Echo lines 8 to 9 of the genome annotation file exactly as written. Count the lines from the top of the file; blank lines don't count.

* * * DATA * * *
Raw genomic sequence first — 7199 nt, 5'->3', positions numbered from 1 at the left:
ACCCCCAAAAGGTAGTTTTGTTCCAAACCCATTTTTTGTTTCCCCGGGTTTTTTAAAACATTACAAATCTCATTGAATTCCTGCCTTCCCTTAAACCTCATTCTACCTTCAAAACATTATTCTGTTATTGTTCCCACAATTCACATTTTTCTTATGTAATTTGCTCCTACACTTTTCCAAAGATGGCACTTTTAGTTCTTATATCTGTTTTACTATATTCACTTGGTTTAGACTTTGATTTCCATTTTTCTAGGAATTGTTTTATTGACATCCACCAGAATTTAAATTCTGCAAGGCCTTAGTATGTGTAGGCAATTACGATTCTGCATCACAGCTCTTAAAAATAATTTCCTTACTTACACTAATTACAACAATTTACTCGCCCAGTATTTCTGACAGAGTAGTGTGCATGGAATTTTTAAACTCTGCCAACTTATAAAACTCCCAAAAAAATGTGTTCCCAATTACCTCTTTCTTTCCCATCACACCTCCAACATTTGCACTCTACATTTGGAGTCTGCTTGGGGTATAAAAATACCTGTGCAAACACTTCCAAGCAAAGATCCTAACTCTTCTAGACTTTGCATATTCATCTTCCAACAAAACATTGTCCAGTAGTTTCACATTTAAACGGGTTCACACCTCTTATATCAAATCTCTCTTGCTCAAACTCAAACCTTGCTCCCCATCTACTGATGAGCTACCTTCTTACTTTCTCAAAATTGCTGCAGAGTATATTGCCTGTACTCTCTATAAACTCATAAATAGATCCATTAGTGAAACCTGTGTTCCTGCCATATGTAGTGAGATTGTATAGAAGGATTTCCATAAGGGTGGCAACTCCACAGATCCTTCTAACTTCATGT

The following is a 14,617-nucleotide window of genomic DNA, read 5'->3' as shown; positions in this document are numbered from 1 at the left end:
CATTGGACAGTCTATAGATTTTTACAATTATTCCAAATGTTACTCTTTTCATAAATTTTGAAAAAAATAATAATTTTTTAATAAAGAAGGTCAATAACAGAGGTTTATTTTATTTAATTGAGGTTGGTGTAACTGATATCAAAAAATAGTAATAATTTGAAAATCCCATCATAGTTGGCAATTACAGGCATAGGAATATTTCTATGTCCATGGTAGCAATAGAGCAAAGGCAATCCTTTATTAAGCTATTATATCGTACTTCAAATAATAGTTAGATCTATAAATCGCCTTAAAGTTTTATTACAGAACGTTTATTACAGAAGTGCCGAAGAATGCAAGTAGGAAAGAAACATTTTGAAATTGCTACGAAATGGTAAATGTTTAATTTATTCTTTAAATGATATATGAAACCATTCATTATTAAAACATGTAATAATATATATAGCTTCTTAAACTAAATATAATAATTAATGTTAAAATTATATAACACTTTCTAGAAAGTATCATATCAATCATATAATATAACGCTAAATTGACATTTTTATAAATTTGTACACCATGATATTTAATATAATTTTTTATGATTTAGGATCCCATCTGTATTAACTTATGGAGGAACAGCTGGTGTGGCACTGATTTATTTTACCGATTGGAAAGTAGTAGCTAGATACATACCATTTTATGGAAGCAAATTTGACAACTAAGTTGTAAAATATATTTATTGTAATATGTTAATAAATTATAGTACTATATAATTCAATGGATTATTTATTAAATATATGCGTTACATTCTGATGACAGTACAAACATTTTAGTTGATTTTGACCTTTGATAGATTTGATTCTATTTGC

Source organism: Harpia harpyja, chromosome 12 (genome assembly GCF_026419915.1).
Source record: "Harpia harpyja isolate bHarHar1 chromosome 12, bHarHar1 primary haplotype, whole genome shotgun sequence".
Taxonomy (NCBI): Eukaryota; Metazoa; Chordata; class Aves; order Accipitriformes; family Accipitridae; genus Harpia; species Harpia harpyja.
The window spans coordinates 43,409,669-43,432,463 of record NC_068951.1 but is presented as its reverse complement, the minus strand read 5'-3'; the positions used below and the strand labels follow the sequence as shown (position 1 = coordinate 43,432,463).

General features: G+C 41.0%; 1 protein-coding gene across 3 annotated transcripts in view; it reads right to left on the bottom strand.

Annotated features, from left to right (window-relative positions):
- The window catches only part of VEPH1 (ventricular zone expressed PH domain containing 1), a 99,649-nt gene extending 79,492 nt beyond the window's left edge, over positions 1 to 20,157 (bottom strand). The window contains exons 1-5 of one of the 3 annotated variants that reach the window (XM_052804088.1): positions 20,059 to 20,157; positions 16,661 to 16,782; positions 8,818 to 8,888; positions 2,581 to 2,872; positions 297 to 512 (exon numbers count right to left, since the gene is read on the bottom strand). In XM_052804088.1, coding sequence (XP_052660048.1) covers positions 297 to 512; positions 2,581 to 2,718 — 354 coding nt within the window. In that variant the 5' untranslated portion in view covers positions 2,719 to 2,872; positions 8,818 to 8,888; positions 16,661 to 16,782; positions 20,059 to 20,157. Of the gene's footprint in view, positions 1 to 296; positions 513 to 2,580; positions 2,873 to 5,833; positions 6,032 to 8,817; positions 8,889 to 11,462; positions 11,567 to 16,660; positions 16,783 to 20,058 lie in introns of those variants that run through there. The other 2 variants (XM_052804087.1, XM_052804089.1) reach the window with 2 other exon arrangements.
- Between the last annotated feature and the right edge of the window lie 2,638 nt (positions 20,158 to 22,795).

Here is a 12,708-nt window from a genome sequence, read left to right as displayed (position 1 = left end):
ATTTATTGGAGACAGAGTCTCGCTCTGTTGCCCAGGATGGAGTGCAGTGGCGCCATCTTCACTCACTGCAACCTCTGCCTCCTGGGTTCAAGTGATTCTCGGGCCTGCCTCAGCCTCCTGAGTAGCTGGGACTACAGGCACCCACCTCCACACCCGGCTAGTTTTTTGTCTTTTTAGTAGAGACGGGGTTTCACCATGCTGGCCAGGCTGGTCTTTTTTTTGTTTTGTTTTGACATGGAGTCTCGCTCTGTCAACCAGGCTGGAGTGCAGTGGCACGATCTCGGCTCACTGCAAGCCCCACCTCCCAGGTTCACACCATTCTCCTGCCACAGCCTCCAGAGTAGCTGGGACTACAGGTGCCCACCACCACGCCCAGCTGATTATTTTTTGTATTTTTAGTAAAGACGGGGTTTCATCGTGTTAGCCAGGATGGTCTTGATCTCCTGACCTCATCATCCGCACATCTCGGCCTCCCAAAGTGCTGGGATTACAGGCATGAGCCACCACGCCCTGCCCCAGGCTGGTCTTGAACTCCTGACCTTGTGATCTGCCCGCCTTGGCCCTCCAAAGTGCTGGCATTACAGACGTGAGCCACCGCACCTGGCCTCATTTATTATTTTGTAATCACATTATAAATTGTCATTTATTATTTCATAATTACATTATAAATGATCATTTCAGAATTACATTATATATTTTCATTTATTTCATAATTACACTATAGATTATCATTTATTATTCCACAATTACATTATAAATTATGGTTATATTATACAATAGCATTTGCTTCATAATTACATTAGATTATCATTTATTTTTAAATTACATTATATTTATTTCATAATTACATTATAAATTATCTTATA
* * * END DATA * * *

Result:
The window spans coordinates 43,409,669-43,432,463 of record NC_068951.1 but is presented as its reverse complement, the minus strand read 5'-3'; the positions used below and the strand labels follow the sequence as shown (position 1 = coordinate 43,432,463).

General features: G+C 41.0%; 1 protein-coding gene across 3 annotated transcripts in view; it reads right to left on the bottom strand.